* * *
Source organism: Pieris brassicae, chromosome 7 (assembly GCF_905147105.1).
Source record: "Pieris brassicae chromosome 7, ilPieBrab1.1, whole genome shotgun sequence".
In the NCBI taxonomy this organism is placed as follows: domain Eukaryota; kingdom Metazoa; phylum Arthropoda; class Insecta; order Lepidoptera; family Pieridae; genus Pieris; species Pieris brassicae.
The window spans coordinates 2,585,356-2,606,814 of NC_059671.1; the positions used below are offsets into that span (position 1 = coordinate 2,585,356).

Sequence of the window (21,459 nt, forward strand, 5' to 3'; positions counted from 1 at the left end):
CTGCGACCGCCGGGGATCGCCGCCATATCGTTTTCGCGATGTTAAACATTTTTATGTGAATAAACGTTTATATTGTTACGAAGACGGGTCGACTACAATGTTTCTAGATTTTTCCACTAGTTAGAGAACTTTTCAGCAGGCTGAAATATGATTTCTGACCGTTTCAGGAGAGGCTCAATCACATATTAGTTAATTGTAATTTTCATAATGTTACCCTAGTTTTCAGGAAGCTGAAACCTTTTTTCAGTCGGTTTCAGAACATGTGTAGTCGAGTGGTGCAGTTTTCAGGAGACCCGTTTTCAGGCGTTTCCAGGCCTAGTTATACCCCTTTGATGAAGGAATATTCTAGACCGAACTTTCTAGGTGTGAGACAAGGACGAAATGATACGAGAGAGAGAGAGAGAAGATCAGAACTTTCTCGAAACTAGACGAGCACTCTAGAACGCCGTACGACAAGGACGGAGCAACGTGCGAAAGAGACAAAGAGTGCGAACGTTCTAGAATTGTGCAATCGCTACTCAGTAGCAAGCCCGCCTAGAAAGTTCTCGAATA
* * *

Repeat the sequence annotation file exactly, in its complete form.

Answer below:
Source organism: Pieris brassicae, chromosome 7 (assembly GCF_905147105.1).
Source record: "Pieris brassicae chromosome 7, ilPieBrab1.1, whole genome shotgun sequence".
In the NCBI taxonomy this organism is placed as follows: domain Eukaryota; kingdom Metazoa; phylum Arthropoda; class Insecta; order Lepidoptera; family Pieridae; genus Pieris; species Pieris brassicae.
The window spans coordinates 2,585,356-2,606,814 of NC_059671.1; the positions used below are offsets into that span (position 1 = coordinate 2,585,356).

Sequence of the window (21,459 nt, forward strand, 5' to 3'; positions counted from 1 at the left end):
CTGCGACCGCCGGGGATCGCCGCCATATCGTTTTCGCGATGTTAAACATTTTTATGTGAATAAACGTTTATATTGTTACGAAGACGGGTCGACTACAATGTTTCTAGATTTTTCCACTAGTTAGAGAACTTTTCAGCAGGCTGAAATATGATTTCTGACCGTTTCAGGAGAGGCTCAATCACATATTAGTTAATTGTAATTTTCATAATGTTACCCTAGTTTTCAGGAAGCTGAAACCTTTTTTCAGTCGGTTTCAGAACATGTGTAGTCGAGTGGTGCAGTTTTCAGGAGACCCGTTTTCAGGCGTTTCCAGGCCTAGTTATACCCCTTTGATGAAGGAATATTCTAGACCGAACTTTCTAGGTGTGAGACAAGGACGAAATGATACGAGAGAGAGAGAGAGAAGATCAGAACTTTCTCGAAACTAGACGAGCACTCTAGAACGCCGTACGACAAGGACGGAGCAACGTGCGAAAGAGACAAAGAGTGCGAACGTTCTAGAATTGTGCAATCGCTACTCAGTAGCAAGCCCGCCTAGAAAGTTCTCGAATA